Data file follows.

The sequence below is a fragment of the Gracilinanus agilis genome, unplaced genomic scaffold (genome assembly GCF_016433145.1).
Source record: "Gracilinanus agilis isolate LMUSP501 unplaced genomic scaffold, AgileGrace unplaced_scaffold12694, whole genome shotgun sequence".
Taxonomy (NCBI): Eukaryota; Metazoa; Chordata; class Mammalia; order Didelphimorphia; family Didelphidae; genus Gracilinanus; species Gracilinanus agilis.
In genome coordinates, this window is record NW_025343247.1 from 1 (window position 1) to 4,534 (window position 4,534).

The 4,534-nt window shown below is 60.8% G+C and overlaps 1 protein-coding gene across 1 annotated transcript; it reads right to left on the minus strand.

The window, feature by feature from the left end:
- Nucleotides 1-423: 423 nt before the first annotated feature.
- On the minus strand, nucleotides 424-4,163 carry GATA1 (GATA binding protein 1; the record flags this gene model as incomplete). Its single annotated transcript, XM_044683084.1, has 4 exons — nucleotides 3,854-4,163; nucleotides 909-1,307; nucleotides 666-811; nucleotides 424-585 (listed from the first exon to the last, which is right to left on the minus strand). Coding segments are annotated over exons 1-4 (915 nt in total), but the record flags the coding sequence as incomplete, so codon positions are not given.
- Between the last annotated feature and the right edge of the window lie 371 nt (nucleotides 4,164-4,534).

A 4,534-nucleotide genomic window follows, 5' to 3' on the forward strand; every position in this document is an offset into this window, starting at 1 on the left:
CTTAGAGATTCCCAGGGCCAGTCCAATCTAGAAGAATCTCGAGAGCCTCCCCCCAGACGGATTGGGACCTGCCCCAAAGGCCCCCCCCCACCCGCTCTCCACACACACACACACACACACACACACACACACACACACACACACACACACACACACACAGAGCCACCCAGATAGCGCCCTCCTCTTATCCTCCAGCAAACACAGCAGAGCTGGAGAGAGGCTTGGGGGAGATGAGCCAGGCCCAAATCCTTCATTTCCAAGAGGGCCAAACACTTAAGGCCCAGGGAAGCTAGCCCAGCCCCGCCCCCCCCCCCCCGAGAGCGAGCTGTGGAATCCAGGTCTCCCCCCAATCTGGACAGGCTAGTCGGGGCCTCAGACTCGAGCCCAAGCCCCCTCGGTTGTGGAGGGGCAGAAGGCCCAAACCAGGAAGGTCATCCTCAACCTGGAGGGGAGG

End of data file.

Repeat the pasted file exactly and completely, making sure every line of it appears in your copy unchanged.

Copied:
The sequence below is a fragment of the Gracilinanus agilis genome, unplaced genomic scaffold (genome assembly GCF_016433145.1).
Source record: "Gracilinanus agilis isolate LMUSP501 unplaced genomic scaffold, AgileGrace unplaced_scaffold12694, whole genome shotgun sequence".
Taxonomy (NCBI): Eukaryota; Metazoa; Chordata; class Mammalia; order Didelphimorphia; family Didelphidae; genus Gracilinanus; species Gracilinanus agilis.
In genome coordinates, this window is record NW_025343247.1 from 1 (window position 1) to 4,534 (window position 4,534).

The 4,534-nt window shown below is 60.8% G+C and overlaps 1 protein-coding gene across 1 annotated transcript; it reads right to left on the minus strand.

The window, feature by feature from the left end:
- Nucleotides 1-423: 423 nt before the first annotated feature.
- On the minus strand, nucleotides 424-4,163 carry GATA1 (GATA binding protein 1; the record flags this gene model as incomplete). Its single annotated transcript, XM_044683084.1, has 4 exons — nucleotides 3,854-4,163; nucleotides 909-1,307; nucleotides 666-811; nucleotides 424-585 (listed from the first exon to the last, which is right to left on the minus strand). Coding segments are annotated over exons 1-4 (915 nt in total), but the record flags the coding sequence as incomplete, so codon positions are not given.
- Between the last annotated feature and the right edge of the window lie 371 nt (nucleotides 4,164-4,534).

A 4,534-nucleotide genomic window follows, 5' to 3' on the forward strand; every position in this document is an offset into this window, starting at 1 on the left:
CTTAGAGATTCCCAGGGCCAGTCCAATCTAGAAGAATCTCGAGAGCCTCCCCCCAGACGGATTGGGACCTGCCCCAAAGGCCCCCCCCCACCCGCTCTCCACACACACACACACACACACACACACACACACACACACACACACACACACACACACACAGAGCCACCCAGATAGCGCCCTCCTCTTATCCTCCAGCAAACACAGCAGAGCTGGAGAGAGGCTTGGGGGAGATGAGCCAGGCCCAAATCCTTCATTTCCAAGAGGGCCAAACACTTAAGGCCCAGGGAAGCTAGCCCAGCCCCGCCCCCCCCCCCCCGAGAGCGAGCTGTGGAATCCAGGTCTCCCCCCAATCTGGACAGGCTAGTCGGGGCCTCAGACTCGAGCCCAAGCCCCCTCGGTTGTGGAGGGGCAGAAGGCCCAAACCAGGAAGGTCATCCTCAACCTGGAGGGGAGG